Artist Statement, The Artifacts Drawings
"For the 2014 issue of Yeshiva University's PRISM: An Interdisciplinary Journal for
Holocaust Educators, I created these 125 or so drawings of authentic Holocaust artifacts.
I used pen and ink, pencil, and watercolor.
I chose each artifact from among thousands in Holocaust museums in Jerusalem, Washington, Houston, and New York, as well as the Jewish Museum of Maryland.
I drew the artifacts as if they were portraits.
And I wondered who had used them: the wedding dress worn by brides in a Displaced Persons camp; the teddy-bear named "Refugee" by the child who carried it from camp to camp; the prayer book bought with a morsel of bread. To whom had these objects belonged?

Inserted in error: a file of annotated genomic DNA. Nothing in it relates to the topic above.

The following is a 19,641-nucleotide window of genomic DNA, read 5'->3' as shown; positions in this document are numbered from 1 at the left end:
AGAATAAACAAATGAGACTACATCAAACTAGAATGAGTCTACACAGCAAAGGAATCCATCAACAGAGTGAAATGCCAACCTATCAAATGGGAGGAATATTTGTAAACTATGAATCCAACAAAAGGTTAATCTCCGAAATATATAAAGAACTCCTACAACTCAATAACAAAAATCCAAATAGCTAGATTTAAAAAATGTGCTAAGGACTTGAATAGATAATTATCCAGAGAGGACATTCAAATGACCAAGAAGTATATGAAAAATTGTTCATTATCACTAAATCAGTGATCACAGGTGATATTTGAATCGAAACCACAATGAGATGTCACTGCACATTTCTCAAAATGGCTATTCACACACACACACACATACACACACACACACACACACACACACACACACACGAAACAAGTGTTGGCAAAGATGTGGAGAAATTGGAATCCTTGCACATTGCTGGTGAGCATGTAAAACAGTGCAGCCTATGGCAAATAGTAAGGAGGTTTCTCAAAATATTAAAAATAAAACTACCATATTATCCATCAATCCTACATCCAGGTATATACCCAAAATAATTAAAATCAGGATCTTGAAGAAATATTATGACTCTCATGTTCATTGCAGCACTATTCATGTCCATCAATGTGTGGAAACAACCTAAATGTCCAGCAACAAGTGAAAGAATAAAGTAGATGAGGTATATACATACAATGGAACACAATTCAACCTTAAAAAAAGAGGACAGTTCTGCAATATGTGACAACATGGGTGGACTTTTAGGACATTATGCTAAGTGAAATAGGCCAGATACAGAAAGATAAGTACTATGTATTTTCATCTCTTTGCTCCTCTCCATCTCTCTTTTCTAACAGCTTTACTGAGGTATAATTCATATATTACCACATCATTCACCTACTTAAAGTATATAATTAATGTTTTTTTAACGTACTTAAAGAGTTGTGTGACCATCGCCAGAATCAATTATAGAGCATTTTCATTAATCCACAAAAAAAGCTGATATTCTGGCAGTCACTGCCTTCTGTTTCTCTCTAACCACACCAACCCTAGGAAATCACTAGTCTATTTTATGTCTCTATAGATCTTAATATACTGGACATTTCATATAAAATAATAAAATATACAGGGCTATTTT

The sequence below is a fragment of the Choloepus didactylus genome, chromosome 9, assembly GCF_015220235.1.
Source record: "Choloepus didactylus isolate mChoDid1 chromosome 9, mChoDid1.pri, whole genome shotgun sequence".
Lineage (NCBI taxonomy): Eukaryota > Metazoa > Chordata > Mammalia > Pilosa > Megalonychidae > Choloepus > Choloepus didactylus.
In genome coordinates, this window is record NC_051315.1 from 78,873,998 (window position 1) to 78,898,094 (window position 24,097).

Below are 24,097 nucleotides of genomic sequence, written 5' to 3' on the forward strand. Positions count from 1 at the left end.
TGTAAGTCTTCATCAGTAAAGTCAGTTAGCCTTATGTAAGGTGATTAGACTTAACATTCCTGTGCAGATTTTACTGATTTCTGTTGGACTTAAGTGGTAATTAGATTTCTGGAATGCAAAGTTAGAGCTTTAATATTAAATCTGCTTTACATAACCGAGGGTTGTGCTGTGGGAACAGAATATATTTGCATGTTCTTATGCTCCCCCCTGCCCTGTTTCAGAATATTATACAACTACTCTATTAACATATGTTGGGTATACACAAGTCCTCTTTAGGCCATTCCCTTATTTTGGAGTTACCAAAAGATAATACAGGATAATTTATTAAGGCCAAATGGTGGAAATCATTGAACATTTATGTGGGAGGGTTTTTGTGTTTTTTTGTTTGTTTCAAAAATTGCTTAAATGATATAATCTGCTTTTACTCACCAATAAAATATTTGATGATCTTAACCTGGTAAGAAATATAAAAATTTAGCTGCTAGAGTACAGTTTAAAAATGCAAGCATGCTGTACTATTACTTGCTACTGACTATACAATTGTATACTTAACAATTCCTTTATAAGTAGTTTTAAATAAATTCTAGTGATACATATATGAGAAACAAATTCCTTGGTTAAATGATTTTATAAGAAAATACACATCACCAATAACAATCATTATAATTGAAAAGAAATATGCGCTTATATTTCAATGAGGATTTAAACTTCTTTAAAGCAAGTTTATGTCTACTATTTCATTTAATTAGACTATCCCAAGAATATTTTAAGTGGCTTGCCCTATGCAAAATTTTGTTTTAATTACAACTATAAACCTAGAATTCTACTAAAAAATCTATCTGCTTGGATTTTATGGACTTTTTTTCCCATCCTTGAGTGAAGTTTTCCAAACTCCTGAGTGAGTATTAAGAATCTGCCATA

Artifacts are remnants, things left behind. Sometimes, only fragments remain. But they all serve as testimony - to the depths of horror of which humanity is capable, and to the resiliency of the human spirit.
An artifact may tell us a fragment of the story. Sometimes it takes later testimony and our continuing questioning to give us more of the story.
But if we do not treasure the artifacts... if we do not ask the questions... and if
we do not study and wonder about the lives of those who owned, posed for, wrote, wore,
ate with or played with these remnants, we will find no answers at all.
And no one will know the stories.
And no one will even remember."